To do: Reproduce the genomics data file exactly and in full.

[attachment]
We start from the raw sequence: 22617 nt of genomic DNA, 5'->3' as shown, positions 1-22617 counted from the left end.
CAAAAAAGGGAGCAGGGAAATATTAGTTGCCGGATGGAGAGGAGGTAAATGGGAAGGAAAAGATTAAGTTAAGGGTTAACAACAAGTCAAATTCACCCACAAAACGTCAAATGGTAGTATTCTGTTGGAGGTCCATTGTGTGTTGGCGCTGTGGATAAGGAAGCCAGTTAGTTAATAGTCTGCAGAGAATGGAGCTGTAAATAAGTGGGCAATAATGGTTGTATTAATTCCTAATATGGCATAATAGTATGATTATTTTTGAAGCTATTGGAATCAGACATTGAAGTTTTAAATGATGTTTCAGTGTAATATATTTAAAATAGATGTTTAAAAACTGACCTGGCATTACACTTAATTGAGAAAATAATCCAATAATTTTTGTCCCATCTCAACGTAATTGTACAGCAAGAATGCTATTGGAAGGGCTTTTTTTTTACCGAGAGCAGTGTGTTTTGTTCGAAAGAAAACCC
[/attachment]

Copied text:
We start from the raw sequence: 22617 nt of genomic DNA, 5'->3' as shown, positions 1-22617 counted from the left end.
CAAAAAAGGGAGCAGGGAAATATTAGTTGCCGGATGGAGAGGAGGTAAATGGGAAGGAAAAGATTAAGTTAAGGGTTAACAACAAGTCAAATTCACCCACAAAACGTCAAATGGTAGTATTCTGTTGGAGGTCCATTGTGTGTTGGCGCTGTGGATAAGGAAGCCAGTTAGTTAATAGTCTGCAGAGAATGGAGCTGTAAATAAGTGGGCAATAATGGTTGTATTAATTCCTAATATGGCATAATAGTATGATTATTTTTGAAGCTATTGGAATCAGACATTGAAGTTTTAAATGATGTTTCAGTGTAATATATTTAAAATAGATGTTTAAAAACTGACCTGGCATTACACTTAATTGAGAAAATAATCCAATAATTTTTGTCCCATCTCAACGTAATTGTACAGCAAGAATGCTATTGGAAGGGCTTTTTTTTTACCGAGAGCAGTGTGTTTTGTTCGAAAGAAAACCC